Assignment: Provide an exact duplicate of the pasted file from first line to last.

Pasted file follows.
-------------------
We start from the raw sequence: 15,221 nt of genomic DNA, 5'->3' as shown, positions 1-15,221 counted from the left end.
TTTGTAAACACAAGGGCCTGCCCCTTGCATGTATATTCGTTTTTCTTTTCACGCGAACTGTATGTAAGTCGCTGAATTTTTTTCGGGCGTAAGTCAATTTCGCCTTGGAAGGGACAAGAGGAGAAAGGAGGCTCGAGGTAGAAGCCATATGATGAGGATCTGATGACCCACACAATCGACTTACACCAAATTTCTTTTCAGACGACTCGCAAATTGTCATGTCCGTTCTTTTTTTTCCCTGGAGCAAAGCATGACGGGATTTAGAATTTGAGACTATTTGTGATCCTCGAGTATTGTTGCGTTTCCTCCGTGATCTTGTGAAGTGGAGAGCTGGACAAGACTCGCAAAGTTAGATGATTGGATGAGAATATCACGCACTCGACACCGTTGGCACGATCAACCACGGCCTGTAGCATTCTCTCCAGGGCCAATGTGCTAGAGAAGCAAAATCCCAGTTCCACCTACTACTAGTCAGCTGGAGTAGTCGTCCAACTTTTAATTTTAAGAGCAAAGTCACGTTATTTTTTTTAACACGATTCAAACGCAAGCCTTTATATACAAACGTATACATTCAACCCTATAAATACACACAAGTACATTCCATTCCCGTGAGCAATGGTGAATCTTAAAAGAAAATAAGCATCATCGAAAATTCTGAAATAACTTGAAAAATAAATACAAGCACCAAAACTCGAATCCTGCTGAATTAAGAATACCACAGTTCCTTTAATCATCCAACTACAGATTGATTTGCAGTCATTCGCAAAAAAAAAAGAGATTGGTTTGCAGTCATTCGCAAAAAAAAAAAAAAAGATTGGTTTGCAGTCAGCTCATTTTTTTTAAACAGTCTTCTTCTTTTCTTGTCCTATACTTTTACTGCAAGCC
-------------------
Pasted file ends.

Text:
We start from the raw sequence: 15,221 nt of genomic DNA, 5'->3' as shown, positions 1-15,221 counted from the left end.
TTTGTAAACACAAGGGCCTGCCCCTTGCATGTATATTCGTTTTTCTTTTCACGCGAACTGTATGTAAGTCGCTGAATTTTTTTCGGGCGTAAGTCAATTTCGCCTTGGAAGGGACAAGAGGAGAAAGGAGGCTCGAGGTAGAAGCCATATGATGAGGATCTGATGACCCACACAATCGACTTACACCAAATTTCTTTTCAGACGACTCGCAAATTGTCATGTCCGTTCTTTTTTTTCCCTGGAGCAAAGCATGACGGGATTTAGAATTTGAGACTATTTGTGATCCTCGAGTATTGTTGCGTTTCCTCCGTGATCTTGTGAAGTGGAGAGCTGGACAAGACTCGCAAAGTTAGATGATTGGATGAGAATATCACGCACTCGACACCGTTGGCACGATCAACCACGGCCTGTAGCATTCTCTCCAGGGCCAATGTGCTAGAGAAGCAAAATCCCAGTTCCACCTACTACTAGTCAGCTGGAGTAGTCGTCCAACTTTTAATTTTAAGAGCAAAGTCACGTTATTTTTTTTAACACGATTCAAACGCAAGCCTTTATATACAAACGTATACATTCAACCCTATAAATACACACAAGTACATTCCATTCCCGTGAGCAATGGTGAATCTTAAAAGAAAATAAGCATCATCGAAAATTCTGAAATAACTTGAAAAATAAATACAAGCACCAAAACTCGAATCCTGCTGAATTAAGAATACCACAGTTCCTTTAATCATCCAACTACAGATTGATTTGCAGTCATTCGCAAAAAAAAAAGAGATTGGTTTGCAGTCATTCGCAAAAAAAAAAAAAAAGATTGGTTTGCAGTCAGCTCATTTTTTTTAAACAGTCTTCTTCTTTTCTTGTCCTATACTTTTACTGCAAGCC